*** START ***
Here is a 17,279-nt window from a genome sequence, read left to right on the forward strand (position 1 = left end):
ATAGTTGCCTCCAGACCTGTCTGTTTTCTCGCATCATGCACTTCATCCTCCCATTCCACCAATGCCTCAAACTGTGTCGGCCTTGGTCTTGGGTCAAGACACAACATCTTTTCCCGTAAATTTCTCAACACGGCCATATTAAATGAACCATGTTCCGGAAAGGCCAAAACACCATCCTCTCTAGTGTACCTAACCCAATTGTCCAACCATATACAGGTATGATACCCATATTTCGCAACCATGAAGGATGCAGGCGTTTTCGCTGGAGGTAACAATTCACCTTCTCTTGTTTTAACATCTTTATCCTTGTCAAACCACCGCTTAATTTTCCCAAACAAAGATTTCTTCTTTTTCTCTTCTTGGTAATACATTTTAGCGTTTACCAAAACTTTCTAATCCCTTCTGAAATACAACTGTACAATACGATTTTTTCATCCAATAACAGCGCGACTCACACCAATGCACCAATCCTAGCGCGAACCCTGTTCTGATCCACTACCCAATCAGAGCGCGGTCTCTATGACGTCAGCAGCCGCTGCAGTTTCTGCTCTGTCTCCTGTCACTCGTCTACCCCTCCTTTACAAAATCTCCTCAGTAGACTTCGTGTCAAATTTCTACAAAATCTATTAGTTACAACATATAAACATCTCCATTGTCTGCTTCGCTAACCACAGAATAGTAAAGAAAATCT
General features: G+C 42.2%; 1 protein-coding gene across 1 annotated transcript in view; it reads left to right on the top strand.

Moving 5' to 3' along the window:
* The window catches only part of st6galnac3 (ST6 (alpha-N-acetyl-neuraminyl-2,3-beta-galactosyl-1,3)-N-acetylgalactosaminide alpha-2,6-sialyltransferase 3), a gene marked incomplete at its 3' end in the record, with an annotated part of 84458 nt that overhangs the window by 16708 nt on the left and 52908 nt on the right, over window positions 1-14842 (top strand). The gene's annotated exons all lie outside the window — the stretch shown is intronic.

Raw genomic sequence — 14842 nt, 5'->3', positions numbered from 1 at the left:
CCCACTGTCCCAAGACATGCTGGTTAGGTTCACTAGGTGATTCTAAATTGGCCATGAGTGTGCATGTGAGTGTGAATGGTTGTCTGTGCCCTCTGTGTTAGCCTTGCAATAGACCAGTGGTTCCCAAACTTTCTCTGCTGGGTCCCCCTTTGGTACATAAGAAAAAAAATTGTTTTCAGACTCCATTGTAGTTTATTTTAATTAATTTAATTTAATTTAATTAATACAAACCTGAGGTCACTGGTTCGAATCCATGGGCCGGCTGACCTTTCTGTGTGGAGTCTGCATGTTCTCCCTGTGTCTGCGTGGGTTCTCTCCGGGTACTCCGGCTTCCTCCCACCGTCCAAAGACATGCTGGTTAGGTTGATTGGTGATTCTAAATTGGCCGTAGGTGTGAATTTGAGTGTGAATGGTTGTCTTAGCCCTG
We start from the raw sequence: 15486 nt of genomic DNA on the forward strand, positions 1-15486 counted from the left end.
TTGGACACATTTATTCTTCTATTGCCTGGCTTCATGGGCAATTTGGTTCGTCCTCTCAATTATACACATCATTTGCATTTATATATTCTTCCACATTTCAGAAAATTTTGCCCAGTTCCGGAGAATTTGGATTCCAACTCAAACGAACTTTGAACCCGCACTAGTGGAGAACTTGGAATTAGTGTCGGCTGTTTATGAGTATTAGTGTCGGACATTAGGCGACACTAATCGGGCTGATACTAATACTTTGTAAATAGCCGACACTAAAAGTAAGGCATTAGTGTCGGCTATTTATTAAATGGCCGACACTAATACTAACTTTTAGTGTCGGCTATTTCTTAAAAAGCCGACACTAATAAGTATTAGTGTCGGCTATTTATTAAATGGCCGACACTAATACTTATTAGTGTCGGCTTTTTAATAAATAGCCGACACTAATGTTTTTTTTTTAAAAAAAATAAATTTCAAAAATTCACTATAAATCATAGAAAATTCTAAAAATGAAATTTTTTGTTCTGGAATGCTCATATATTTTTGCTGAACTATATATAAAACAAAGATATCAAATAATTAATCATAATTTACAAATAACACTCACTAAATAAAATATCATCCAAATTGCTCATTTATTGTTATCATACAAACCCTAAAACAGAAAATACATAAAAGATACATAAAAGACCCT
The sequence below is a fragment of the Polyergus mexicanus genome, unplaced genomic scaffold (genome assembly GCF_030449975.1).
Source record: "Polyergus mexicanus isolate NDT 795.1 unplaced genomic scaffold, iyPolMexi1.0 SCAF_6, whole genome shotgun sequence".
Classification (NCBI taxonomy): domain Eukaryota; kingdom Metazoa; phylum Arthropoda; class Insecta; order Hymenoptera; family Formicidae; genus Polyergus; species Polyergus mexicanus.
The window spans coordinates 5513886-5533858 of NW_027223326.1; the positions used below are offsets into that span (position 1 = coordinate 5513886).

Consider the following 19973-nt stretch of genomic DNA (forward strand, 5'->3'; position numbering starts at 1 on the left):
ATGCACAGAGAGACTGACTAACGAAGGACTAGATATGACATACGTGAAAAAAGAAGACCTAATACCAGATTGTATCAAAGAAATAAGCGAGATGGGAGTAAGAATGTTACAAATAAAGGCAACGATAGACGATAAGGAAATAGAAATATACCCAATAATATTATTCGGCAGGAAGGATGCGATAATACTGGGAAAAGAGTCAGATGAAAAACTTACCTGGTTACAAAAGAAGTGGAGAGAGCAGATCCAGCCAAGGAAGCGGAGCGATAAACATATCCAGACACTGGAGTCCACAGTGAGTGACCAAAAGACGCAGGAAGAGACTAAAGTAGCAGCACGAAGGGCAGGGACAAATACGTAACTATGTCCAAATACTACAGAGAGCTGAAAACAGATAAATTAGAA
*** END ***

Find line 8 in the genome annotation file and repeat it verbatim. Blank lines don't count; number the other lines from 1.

We start from the raw sequence: 15486 nt of genomic DNA on the forward strand, positions 1-15486 counted from the left end.